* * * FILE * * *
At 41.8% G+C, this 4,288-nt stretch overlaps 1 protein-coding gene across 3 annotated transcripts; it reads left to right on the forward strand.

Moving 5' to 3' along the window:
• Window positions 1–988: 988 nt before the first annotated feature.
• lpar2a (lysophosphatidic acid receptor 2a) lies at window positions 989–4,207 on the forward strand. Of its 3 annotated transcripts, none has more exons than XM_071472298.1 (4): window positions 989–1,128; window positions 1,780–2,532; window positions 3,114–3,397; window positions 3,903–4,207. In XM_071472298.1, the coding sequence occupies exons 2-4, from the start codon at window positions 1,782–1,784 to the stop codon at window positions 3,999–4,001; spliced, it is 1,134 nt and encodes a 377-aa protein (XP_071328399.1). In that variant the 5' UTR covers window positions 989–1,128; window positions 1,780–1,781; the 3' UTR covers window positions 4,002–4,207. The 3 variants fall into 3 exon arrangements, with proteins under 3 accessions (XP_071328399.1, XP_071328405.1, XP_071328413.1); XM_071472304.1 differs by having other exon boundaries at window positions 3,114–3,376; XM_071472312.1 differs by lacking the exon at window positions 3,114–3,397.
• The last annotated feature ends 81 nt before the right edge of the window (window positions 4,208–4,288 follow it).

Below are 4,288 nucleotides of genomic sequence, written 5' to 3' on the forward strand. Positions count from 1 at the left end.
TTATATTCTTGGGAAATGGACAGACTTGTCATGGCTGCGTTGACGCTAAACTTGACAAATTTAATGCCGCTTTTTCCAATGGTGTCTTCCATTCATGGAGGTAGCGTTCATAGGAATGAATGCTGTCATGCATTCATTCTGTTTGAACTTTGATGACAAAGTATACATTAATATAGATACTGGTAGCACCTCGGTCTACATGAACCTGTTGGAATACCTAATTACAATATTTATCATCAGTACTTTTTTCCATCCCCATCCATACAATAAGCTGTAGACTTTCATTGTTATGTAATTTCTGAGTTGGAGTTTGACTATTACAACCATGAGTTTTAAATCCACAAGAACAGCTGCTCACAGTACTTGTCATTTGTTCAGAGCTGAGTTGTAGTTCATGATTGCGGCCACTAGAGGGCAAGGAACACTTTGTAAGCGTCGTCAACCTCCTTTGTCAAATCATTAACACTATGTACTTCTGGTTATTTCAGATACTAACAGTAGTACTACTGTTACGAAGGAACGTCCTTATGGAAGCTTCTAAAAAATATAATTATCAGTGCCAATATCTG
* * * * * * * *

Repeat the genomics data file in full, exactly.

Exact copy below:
At 41.8% G+C, this 4,288-nt stretch overlaps 1 protein-coding gene across 3 annotated transcripts; it reads left to right on the forward strand.

Moving 5' to 3' along the window:
• Window positions 1–988: 988 nt before the first annotated feature.
• lpar2a (lysophosphatidic acid receptor 2a) lies at window positions 989–4,207 on the forward strand. Of its 3 annotated transcripts, none has more exons than XM_071472298.1 (4): window positions 989–1,128; window positions 1,780–2,532; window positions 3,114–3,397; window positions 3,903–4,207. In XM_071472298.1, the coding sequence occupies exons 2-4, from the start codon at window positions 1,782–1,784 to the stop codon at window positions 3,999–4,001; spliced, it is 1,134 nt and encodes a 377-aa protein (XP_071328399.1). In that variant the 5' UTR covers window positions 989–1,128; window positions 1,780–1,781; the 3' UTR covers window positions 4,002–4,207. The 3 variants fall into 3 exon arrangements, with proteins under 3 accessions (XP_071328399.1, XP_071328405.1, XP_071328413.1); XM_071472304.1 differs by having other exon boundaries at window positions 3,114–3,376; XM_071472312.1 differs by lacking the exon at window positions 3,114–3,397.
• The last annotated feature ends 81 nt before the right edge of the window (window positions 4,208–4,288 follow it).

Below are 4,288 nucleotides of genomic sequence, written 5' to 3' on the forward strand. Positions count from 1 at the left end.
TTATATTCTTGGGAAATGGACAGACTTGTCATGGCTGCGTTGACGCTAAACTTGACAAATTTAATGCCGCTTTTTCCAATGGTGTCTTCCATTCATGGAGGTAGCGTTCATAGGAATGAATGCTGTCATGCATTCATTCTGTTTGAACTTTGATGACAAAGTATACATTAATATAGATACTGGTAGCACCTCGGTCTACATGAACCTGTTGGAATACCTAATTACAATATTTATCATCAGTACTTTTTTCCATCCCCATCCATACAATAAGCTGTAGACTTTCATTGTTATGTAATTTCTGAGTTGGAGTTTGACTATTACAACCATGAGTTTTAAATCCACAAGAACAGCTGCTCACAGTACTTGTCATTTGTTCAGAGCTGAGTTGTAGTTCATGATTGCGGCCACTAGAGGGCAAGGAACACTTTGTAAGCGTCGTCAACCTCCTTTGTCAAATCATTAACACTATGTACTTCTGGTTATTTCAGATACTAACAGTAGTACTACTGTTACGAAGGAACGTCCTTATGGAAGCTTCTAAAAAATATAATTATCAGTGCCAATATCTG